It is easy to explain to children the importance of people owning up and saying sorry when they have done wrong. In this case the wrong was done by the Crown, which lives on in the form of the Executive arm of government, which is why the apology is recorded in the Act of Parliament that confirms the settlement.
I have been reflecting on the importance of owning up and saying sorry. During my time in Parliament, the government acknowledged two non-Treaty historic wrongs and apologised for them. The first was 13 years ago when the Prime Minister apologised for the poll tax and other discriminatory practices that were applied only to the Chinese migrants, many of whom originally came to mine for gold.
The second was to apologise for New Zealand's early administration of Samoa covering the influenza epidemic of 1918, the shooting of unarmed Mau protesters by New Zealand police in 1929 and the banishing of matai (chiefs) from their homes. The apology was delivered by the Prime Minister in Samoa on the occasion of their 40th Anniversary of independence.
At the end of 2013 we reflected on the life of Nelson Mandela and his gift to his nation of truth and reconciliation.
It was a nation’s chance for restorative justice – the chance to speak the truth, acknowledge what had been done, own up and take responsibility for personal actions, whether directed or otherwise, and to express sorrow and regret – a genuine apology for the wrongs that have been committed against others.
Recording the history – laying down the truth - and apologising for wrongdoing is at the heart of our Treaty settlement process here in New Zealand.
It is a firm foundation for building enduring relationships and creating unity and today we commemorate 175 years since the signing of that Treaty began.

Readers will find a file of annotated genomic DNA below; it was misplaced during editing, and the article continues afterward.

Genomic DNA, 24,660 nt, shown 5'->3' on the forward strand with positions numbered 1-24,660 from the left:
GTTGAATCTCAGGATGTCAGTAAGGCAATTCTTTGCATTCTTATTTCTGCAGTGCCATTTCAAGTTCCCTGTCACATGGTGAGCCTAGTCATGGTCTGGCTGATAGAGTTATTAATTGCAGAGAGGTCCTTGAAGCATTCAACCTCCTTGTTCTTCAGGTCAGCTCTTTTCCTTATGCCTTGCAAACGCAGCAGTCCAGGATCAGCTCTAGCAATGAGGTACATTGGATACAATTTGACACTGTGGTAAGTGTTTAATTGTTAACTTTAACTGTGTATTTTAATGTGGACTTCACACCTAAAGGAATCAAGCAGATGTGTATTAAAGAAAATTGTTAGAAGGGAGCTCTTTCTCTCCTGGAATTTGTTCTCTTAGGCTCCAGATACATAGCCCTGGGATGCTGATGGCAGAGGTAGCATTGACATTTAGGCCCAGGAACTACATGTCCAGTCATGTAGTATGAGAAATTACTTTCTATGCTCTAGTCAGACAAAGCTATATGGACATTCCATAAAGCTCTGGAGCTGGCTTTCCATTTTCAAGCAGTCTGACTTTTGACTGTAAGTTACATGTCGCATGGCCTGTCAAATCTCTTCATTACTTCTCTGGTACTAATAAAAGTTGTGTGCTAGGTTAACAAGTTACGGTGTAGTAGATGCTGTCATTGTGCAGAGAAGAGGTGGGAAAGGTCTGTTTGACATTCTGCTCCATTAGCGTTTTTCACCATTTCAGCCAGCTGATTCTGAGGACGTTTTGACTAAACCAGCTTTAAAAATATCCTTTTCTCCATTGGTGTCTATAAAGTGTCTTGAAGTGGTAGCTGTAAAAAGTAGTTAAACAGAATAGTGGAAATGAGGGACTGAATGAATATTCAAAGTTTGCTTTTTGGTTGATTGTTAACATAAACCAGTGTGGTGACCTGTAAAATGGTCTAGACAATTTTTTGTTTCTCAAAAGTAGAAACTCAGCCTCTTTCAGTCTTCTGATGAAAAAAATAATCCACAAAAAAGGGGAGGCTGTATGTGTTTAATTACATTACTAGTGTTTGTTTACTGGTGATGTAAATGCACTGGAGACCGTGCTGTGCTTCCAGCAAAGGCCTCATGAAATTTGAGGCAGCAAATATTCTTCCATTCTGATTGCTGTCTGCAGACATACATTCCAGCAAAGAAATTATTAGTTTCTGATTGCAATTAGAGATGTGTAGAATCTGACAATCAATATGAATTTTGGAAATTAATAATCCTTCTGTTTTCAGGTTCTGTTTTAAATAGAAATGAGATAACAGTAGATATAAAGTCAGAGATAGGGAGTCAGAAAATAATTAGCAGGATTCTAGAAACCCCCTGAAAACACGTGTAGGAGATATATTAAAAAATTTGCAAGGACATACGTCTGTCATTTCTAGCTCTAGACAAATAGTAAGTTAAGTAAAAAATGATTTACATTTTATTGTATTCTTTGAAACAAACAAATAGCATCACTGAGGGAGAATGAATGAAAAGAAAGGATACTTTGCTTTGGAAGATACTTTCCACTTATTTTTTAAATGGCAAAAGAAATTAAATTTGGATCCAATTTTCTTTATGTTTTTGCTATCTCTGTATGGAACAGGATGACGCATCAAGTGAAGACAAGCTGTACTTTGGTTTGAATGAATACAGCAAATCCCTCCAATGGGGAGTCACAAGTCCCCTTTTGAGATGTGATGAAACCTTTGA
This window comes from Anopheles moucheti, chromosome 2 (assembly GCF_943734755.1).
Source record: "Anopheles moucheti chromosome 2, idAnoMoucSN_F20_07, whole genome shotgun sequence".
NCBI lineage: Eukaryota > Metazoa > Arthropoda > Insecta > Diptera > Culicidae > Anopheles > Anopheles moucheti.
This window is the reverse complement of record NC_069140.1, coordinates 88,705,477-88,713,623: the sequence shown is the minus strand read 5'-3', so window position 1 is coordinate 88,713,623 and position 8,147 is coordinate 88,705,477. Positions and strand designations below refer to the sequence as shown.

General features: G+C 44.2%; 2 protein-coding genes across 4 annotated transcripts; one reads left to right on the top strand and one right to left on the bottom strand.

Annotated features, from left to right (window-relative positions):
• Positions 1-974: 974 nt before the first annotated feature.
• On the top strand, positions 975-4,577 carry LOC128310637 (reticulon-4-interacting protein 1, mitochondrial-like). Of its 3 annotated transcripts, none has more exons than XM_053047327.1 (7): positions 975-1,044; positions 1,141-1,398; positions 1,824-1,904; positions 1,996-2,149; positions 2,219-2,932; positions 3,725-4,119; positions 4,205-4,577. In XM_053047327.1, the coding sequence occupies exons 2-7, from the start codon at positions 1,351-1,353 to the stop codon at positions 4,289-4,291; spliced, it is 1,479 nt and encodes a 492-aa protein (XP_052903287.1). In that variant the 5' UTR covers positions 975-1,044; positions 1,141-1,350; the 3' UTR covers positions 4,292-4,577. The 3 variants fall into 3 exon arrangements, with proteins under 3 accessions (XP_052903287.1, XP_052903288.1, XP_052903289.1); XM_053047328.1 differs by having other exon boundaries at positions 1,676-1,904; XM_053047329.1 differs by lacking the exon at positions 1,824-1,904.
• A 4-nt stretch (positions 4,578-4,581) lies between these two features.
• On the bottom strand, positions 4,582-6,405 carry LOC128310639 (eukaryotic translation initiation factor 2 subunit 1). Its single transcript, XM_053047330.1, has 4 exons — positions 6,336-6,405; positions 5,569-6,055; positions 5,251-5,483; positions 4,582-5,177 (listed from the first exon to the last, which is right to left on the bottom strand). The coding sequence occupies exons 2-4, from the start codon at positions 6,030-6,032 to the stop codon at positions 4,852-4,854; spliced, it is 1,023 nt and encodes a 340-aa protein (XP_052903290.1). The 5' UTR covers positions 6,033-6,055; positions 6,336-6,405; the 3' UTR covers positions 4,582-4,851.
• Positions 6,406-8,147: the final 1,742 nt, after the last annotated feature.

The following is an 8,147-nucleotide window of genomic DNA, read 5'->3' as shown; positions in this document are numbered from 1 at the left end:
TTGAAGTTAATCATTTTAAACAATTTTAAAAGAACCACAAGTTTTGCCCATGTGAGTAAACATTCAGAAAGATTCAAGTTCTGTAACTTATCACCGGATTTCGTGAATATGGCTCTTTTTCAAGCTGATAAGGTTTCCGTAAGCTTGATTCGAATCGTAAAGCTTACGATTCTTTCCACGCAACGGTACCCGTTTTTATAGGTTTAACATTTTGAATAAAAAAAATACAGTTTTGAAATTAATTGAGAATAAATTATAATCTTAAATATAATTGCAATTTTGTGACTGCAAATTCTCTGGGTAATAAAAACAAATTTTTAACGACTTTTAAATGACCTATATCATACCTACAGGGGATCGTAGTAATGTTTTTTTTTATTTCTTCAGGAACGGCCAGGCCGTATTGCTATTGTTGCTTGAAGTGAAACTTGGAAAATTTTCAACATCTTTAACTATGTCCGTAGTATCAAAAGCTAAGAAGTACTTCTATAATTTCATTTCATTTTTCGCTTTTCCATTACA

As I mentioned before we read of two stories in the paper this morning. Every one of you has your own story about what has brought you here. It is the culmination of those stories that adds another chapter to our history book as a nation.
Each one of us or our ancestors made a journey to make Aotearoa New Zealand home - by waka, by ship or by plane - it is that journey that we all have in common and that is one of the foundation stones of our nation. Sharing the stories of our journeys that brought us here enables us to build understanding which also builds enduring relationships and creates unity.
That is why being here at Rapaki Marae on Waitangi day is so poignant.
In Maori you will hear the expression tūrangawaewae literally ‘a place to stand’. A place where we feel especially empowered and connected - our foundation, our place in the world, our home.
Some of you have had to give up your citizenship of your place of birth in order to take up citizenship here. Let me say that as new citizens none of you severs your ties with your home of birth; you bring your language, your culture and your history with you and you nurture them in your children.
And we, the wider community, are all enriched by your experience and you gain another home – a place where you can stand tall and proud – as a citizen.
Congratulations to each of you. I wish you well on the next stage of your journey.
Ngā mihi nui me te aroha nui. Congratulations and best wishes. Kia ora, kia kaha. Go well and be strong. No reira tena koutou, tena koutou, tena ra tatou katoa.